This week-long institute is open to secondary and college teachers, librarians and media specialists, community and museum educators.
The New Media Classroom: In conjunction with the American Social History Project (CUNY) and the American Studies Association's Crossroads Project Assumption College will host a regional summer seminar dedicated to bringing educators together to investigate ways to incorporate effectively print and electronic media in various teaching and learning environments. The 20001 AC-NMC summer institute, organized around the theme of " Culture Wars: 1920s America," will build on the previous New England Region-NMC summer institutes, held at Assumption and at the Massachusetts Museum of Contemporary Art in North Adams. It will expand the existing network of educators from diverse sites (schools, colleges and universities, community centers, museums, historic sites, and other historical and cultural institutions).
Why Culture Wars: 1920s America? This is the theme of the American History and Culture on the Web project at Assumption which NMC co-leader John McClymer directs and for which co-leader Arnold Pulda is a research associate. The project, supported with an Education Development Grant from the National Endowment for the Humanities, focuses upon defining decades -- the 1850s, the 1920s, and the 1770s. American History and Culture on the Web staff create archives of primary materials, design pedagogical exercises, and provide narrative guides to on-line materials. We will use these resources along with many others unconnected to the project.
We will begin with materials dealing with the Harlem Renaissance. We will then look at key events of the decade, from the debate over immigration restriction to the Smith-McAdoo contest for the Democratic presidential nomination (in which the Klan's endorsement of McAdoo was the crucial issue) to the Scopes Trial. We will look at the emergence of advertising as an industry and profession and at the new mass culture of whichadvertising was a key component.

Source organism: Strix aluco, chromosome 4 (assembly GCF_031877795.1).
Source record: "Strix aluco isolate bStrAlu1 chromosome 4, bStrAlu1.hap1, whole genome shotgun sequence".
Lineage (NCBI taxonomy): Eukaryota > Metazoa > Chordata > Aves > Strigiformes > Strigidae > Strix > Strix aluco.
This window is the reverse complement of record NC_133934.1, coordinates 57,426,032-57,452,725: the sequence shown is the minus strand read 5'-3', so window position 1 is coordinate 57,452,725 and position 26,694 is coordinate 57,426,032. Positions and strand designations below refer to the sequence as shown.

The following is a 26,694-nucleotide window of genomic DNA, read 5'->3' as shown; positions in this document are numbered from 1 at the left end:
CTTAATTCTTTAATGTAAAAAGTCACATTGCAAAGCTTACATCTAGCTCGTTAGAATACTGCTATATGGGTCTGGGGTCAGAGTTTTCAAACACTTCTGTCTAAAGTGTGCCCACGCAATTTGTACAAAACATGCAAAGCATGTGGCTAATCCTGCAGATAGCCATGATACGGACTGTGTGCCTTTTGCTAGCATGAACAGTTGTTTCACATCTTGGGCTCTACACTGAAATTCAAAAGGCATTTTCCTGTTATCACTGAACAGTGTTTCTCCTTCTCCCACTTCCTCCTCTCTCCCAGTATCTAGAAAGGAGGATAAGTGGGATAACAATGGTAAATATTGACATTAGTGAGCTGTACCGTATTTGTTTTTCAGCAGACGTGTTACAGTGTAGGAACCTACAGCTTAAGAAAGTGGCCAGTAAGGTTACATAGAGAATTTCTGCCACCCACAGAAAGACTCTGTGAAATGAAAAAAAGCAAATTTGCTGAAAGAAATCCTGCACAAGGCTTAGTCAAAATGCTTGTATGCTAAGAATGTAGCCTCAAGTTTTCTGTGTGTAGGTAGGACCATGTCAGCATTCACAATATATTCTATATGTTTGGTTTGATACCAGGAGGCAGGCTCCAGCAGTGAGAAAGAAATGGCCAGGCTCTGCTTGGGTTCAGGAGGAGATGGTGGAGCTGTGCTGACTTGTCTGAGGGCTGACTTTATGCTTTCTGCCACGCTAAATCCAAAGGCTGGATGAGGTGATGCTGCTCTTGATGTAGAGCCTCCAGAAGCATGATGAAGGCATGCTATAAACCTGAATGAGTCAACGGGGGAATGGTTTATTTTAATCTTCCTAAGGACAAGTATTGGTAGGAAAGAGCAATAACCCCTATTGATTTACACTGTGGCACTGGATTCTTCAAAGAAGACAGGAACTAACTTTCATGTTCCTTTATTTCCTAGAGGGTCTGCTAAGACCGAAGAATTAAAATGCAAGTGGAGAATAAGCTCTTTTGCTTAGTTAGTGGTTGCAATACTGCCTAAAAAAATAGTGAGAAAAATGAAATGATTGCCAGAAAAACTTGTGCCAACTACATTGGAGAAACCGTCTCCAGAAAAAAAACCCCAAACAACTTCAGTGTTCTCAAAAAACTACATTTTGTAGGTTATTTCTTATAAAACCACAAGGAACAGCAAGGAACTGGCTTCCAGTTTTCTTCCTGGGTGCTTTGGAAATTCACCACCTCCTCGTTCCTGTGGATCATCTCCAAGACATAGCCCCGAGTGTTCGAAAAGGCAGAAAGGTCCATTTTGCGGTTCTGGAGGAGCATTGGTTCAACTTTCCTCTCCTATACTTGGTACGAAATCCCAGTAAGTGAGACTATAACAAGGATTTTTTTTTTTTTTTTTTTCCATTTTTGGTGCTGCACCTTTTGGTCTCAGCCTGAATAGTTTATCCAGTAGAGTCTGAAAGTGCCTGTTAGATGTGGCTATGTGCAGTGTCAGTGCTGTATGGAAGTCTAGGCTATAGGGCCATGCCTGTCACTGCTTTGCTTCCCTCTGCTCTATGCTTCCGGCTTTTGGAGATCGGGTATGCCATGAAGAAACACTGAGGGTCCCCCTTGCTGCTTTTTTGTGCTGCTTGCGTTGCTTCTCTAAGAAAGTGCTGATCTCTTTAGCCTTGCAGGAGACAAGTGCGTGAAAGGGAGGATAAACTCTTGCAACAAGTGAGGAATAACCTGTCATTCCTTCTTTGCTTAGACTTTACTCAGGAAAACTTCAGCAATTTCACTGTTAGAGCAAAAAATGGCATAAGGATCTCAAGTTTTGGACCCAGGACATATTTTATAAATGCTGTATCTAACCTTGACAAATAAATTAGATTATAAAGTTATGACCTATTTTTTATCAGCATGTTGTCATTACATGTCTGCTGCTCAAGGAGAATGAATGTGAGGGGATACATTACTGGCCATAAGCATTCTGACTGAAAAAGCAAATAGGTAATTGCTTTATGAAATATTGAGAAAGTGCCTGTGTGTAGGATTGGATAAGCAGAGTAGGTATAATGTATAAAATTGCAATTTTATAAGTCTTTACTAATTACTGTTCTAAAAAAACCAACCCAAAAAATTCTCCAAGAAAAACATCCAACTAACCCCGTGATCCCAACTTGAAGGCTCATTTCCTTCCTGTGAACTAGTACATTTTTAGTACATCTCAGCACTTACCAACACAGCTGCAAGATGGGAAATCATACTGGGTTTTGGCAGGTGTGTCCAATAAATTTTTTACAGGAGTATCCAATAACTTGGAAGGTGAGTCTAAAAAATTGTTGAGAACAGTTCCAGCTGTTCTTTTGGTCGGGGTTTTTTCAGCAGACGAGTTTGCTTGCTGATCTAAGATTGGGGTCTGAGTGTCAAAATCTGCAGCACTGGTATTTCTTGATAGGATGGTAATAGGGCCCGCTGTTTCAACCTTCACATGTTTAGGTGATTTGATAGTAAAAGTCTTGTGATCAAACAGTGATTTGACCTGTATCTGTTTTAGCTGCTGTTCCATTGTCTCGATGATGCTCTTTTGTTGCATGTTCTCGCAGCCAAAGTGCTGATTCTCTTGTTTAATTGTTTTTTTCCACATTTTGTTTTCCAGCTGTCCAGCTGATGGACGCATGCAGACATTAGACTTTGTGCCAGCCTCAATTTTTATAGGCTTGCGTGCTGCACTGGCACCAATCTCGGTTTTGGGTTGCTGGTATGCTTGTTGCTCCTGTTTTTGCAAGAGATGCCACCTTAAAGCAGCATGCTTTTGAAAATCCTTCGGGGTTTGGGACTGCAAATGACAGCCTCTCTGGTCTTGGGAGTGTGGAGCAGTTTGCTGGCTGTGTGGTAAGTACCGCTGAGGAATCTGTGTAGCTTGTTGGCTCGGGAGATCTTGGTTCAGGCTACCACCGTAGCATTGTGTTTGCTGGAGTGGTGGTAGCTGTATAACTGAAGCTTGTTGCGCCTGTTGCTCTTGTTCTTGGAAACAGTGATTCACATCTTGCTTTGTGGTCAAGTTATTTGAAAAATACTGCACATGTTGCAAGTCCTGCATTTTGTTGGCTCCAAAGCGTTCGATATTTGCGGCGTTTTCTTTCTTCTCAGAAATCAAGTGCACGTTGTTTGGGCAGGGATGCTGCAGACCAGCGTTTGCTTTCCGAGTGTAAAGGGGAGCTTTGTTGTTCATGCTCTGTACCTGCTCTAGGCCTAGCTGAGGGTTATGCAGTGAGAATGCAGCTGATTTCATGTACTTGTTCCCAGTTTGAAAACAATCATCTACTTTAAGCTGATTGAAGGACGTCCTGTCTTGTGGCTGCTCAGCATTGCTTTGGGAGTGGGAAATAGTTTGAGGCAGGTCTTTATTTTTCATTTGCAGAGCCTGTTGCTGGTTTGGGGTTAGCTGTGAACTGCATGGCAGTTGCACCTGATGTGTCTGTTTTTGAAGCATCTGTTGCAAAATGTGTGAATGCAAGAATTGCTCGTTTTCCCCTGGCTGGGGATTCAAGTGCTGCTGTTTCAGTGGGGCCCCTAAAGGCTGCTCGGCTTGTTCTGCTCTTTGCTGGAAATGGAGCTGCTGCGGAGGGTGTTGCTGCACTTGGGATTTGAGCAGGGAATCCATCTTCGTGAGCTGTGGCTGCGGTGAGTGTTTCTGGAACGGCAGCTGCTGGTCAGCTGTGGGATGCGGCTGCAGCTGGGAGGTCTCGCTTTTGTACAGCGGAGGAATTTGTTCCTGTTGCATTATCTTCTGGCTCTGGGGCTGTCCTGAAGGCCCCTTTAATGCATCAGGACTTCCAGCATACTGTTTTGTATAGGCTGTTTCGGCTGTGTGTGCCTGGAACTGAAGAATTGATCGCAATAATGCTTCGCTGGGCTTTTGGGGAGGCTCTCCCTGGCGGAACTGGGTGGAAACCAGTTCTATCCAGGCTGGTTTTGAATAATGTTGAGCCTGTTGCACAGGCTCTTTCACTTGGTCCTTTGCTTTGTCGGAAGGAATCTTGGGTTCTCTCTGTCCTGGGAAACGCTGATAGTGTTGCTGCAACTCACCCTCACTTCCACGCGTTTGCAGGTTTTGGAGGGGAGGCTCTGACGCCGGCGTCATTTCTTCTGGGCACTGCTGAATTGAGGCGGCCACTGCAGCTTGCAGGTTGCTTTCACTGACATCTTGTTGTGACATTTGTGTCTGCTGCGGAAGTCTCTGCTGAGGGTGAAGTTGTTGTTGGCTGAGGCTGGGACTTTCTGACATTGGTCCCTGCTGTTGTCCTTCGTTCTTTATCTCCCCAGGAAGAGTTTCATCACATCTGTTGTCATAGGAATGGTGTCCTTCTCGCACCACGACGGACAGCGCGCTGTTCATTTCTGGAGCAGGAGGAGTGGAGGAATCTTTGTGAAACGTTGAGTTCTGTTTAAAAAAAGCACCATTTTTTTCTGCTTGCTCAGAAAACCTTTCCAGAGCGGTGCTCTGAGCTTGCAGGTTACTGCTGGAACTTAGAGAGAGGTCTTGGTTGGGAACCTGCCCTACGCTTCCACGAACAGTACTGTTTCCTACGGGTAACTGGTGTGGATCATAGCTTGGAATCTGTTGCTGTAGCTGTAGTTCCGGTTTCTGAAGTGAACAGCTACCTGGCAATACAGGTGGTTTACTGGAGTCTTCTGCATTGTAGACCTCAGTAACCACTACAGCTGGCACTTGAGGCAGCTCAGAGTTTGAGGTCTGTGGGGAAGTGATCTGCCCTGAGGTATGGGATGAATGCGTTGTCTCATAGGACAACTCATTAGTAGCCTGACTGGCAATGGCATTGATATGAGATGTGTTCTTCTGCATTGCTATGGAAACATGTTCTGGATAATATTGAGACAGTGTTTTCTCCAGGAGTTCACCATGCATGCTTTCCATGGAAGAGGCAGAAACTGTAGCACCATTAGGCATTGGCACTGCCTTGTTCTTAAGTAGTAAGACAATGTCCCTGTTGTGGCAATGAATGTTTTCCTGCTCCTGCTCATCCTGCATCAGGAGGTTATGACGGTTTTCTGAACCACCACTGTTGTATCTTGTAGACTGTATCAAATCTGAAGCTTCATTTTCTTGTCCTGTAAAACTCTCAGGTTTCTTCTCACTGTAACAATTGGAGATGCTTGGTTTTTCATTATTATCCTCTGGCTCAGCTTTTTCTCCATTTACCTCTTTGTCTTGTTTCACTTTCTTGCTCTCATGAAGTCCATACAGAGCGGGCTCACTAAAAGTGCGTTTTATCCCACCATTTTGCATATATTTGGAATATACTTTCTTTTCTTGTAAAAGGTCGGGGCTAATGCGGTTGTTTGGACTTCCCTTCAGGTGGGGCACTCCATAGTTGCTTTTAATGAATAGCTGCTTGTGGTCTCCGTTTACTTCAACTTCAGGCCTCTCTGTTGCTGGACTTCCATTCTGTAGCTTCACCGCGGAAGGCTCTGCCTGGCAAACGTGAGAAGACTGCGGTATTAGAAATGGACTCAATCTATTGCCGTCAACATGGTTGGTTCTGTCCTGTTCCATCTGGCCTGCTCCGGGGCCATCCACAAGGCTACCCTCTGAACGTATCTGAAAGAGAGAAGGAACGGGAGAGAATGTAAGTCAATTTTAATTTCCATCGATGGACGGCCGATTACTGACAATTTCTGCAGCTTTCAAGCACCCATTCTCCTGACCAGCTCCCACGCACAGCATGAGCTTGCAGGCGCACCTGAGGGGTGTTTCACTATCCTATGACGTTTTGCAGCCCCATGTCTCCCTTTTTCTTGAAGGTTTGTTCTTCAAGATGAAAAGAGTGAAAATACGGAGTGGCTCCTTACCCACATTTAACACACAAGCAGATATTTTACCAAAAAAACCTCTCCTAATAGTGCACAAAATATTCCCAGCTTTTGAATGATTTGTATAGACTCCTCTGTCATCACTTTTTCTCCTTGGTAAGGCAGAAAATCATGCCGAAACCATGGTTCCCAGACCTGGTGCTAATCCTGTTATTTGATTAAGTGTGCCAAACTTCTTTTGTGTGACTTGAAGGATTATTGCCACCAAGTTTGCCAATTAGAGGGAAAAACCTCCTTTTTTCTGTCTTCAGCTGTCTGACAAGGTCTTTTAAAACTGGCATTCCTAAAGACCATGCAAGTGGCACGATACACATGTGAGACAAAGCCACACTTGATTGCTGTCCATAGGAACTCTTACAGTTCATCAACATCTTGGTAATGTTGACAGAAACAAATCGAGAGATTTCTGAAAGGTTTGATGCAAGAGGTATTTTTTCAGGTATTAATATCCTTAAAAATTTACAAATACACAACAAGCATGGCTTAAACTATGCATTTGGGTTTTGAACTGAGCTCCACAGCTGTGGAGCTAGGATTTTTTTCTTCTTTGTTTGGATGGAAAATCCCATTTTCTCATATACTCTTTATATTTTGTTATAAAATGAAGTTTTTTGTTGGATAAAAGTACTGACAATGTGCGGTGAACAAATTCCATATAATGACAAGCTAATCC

The Program at Assumption College includes a five-day summer institute (Sunday,
June 24-Thursdeay, June 28), a year-long on-line seminar, and follow-up on-line meetings focusing on the successful implementation of new media based instruction and materials.
Goals include enabling participants to:
promote the ability of students and other learners to construct knowledge and make connections in multi-media, text, images and sound
explore a range of new humanities resources available on the World Wide Web;
integrate technology into individual courses, school curricula, and public interpretive programs;
work with scholars and educators who have pioneered in developing new media applications
contribute to an ever-widening community of educators committed to exploring what it means to learn, teach, and interpret in technology-enhanced sites.
We invite applications from educators at high schools, colleges, universities, community centers, historical sites and organizations. These should be submitted no later than Monday, May 21, 2000. Applicants can apply as individuals or a team. High-level technological skills and extensive use of new media in previous teaching are NOT requirements for particiation. Instructional and interpretive goals will drive the use of technology in the institute, not vice versa
Summer Program website: www.assumption.edu/NMC2000
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